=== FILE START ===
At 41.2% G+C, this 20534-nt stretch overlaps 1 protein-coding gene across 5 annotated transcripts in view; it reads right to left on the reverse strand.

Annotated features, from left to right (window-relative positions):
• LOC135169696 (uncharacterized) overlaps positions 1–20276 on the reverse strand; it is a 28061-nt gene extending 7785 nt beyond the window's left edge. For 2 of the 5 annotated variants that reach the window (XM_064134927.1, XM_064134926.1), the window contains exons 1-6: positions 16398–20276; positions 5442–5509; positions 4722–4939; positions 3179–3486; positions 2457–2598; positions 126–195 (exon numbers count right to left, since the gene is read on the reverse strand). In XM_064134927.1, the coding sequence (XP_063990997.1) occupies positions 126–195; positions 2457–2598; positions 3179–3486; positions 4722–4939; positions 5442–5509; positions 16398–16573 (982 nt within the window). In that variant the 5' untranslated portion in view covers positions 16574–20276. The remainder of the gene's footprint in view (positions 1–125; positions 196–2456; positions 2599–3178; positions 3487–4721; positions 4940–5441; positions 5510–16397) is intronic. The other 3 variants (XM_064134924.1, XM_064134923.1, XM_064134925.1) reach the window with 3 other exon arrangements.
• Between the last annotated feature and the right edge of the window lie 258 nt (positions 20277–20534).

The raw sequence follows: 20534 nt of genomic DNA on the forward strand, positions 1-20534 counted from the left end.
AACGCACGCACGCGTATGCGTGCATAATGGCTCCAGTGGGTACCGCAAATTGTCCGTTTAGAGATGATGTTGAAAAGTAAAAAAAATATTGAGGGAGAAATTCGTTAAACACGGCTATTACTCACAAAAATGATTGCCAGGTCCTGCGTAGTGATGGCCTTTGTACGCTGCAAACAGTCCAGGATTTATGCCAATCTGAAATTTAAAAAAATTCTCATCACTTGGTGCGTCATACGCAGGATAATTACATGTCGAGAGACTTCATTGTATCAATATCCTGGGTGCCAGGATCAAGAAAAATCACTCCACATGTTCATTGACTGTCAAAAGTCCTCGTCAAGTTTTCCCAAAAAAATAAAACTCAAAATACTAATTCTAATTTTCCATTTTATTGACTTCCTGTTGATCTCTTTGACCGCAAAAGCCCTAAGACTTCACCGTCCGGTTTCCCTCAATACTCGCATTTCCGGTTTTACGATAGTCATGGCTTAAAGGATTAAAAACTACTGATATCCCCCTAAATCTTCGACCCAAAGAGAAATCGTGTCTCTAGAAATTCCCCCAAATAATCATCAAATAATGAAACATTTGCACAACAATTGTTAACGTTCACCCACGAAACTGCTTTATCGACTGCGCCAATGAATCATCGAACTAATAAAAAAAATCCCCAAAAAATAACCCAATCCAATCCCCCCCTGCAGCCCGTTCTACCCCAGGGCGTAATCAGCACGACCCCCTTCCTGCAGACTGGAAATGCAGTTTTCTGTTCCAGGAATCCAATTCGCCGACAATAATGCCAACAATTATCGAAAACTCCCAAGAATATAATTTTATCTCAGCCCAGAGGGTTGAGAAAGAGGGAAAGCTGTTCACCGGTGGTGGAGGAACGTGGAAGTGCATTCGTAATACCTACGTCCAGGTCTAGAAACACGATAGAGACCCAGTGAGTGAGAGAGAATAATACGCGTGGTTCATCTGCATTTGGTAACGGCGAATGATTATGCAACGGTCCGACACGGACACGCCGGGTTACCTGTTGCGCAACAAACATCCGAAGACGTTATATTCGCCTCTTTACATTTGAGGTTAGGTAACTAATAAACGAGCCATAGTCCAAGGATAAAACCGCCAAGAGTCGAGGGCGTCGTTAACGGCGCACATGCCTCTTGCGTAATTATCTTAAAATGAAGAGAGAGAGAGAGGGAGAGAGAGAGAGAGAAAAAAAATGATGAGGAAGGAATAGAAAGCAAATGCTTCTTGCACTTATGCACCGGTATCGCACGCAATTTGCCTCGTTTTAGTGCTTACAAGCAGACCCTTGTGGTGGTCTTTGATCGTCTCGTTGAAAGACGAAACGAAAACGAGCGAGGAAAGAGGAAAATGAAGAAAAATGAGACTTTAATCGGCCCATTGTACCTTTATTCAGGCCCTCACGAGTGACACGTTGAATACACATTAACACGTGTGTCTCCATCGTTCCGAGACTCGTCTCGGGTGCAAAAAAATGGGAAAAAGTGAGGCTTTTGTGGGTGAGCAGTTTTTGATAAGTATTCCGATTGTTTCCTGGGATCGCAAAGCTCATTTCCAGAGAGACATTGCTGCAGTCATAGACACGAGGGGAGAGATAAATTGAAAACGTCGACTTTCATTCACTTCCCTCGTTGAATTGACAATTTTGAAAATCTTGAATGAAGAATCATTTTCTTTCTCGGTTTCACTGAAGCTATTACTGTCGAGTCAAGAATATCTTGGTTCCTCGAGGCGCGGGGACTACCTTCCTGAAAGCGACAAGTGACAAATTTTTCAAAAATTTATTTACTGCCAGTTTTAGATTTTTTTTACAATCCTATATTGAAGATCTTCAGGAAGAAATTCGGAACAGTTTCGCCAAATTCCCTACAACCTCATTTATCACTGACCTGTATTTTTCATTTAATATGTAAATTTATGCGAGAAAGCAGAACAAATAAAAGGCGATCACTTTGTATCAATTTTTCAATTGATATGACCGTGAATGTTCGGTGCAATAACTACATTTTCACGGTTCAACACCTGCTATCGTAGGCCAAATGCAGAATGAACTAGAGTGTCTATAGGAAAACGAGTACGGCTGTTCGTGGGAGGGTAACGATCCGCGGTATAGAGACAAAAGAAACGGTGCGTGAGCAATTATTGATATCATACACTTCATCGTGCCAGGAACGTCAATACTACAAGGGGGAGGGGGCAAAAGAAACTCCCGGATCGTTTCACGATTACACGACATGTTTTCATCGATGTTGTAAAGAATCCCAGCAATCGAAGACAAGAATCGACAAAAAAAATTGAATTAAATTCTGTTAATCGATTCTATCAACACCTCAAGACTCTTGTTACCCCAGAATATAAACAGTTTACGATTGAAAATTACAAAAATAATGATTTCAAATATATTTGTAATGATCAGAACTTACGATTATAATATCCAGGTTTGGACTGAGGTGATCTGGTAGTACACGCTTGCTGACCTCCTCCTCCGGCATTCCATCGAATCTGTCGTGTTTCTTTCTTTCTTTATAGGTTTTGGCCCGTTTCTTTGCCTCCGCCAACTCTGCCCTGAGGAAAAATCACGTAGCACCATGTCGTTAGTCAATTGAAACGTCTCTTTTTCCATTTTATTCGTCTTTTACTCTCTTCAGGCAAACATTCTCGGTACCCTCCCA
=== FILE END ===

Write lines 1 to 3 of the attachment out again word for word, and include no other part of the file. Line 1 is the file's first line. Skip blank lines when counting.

At 41.2% G+C, this 20534-nt stretch overlaps 1 protein-coding gene across 5 annotated transcripts in view; it reads right to left on the reverse strand.

Annotated features, from left to right (window-relative positions):
• LOC135169696 (uncharacterized) overlaps positions 1–20276 on the reverse strand; it is a 28061-nt gene extending 7785 nt beyond the window's left edge. For 2 of the 5 annotated variants that reach the window (XM_064134927.1, XM_064134926.1), the window contains exons 1-6: positions 16398–20276; positions 5442–5509; positions 4722–4939; positions 3179–3486; positions 2457–2598; positions 126–195 (exon numbers count right to left, since the gene is read on the reverse strand). In XM_064134927.1, the coding sequence (XP_063990997.1) occupies positions 126–195; positions 2457–2598; positions 3179–3486; positions 4722–4939; positions 5442–5509; positions 16398–16573 (982 nt within the window). In that variant the 5' untranslated portion in view covers positions 16574–20276. The remainder of the gene's footprint in view (positions 1–125; positions 196–2456; positions 2599–3178; positions 3487–4721; positions 4940–5441; positions 5510–16397) is intronic. The other 3 variants (XM_064134924.1, XM_064134923.1, XM_064134925.1) reach the window with 3 other exon arrangements.